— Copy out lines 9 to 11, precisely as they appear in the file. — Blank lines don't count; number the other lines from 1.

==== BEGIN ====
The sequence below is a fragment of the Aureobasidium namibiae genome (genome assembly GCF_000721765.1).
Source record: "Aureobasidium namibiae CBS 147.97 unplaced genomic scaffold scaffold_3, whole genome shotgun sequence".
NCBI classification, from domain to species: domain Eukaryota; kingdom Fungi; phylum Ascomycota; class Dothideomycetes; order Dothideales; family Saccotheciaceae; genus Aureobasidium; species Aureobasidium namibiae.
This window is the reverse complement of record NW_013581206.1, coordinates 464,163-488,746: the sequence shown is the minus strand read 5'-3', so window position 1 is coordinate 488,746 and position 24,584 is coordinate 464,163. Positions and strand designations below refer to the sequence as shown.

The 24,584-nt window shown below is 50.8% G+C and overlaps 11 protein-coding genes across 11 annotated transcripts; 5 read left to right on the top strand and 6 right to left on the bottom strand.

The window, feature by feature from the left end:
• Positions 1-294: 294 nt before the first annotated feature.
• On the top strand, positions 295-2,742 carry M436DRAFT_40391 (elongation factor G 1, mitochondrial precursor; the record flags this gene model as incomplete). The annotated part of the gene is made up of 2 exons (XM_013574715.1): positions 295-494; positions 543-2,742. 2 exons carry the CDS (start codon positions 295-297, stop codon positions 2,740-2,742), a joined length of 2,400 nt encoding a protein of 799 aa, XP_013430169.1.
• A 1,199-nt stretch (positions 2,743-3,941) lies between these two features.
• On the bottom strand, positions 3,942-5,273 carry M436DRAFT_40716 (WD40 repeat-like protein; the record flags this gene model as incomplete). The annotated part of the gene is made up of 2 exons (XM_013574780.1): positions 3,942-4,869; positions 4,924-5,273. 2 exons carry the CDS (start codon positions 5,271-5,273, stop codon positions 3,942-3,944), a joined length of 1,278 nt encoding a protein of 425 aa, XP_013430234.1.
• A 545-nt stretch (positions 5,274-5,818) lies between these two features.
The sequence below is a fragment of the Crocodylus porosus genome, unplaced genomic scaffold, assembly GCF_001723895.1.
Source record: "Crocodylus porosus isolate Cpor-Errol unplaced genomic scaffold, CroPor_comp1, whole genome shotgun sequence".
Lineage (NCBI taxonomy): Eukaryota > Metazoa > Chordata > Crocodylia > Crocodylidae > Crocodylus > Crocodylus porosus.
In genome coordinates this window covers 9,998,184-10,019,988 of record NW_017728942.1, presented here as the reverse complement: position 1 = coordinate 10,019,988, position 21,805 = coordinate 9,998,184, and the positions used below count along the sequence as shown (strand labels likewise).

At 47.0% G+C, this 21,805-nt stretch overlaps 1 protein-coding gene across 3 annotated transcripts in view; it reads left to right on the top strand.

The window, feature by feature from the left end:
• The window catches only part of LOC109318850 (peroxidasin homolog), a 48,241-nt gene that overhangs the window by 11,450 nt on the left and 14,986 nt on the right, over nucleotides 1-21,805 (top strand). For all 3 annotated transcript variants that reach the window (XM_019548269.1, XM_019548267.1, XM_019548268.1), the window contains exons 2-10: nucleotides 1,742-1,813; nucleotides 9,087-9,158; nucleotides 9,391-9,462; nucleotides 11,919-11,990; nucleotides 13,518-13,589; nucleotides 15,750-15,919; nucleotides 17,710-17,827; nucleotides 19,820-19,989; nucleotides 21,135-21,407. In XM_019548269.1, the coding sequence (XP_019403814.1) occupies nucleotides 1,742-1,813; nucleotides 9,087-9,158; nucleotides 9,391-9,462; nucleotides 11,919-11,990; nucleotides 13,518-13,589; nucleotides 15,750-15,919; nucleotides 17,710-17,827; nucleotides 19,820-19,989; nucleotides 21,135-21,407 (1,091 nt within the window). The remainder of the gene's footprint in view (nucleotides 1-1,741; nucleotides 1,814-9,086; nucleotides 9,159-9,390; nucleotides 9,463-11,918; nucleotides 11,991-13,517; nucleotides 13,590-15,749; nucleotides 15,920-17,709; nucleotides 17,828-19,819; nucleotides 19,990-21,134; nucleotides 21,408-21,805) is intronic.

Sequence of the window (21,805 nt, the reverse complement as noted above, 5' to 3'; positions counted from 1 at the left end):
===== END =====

• A 1,199-nt stretch (positions 2,743-3,941) lies between these two features.
• On the bottom strand, positions 3,942-5,273 carry M436DRAFT_40716 (WD40 repeat-like protein; the record flags this gene model as incomplete). The annotated part of the gene is made up of 2 exons (XM_013574780.1): positions 3,942-4,869; positions 4,924-5,273. 2 exons carry the CDS (start codon positions 5,271-5,273, stop codon positions 3,942-3,944), a joined length of 1,278 nt encoding a protein of 425 aa, XP_013430234.1.
• A 545-nt stretch (positions 5,274-5,818) lies between these two features.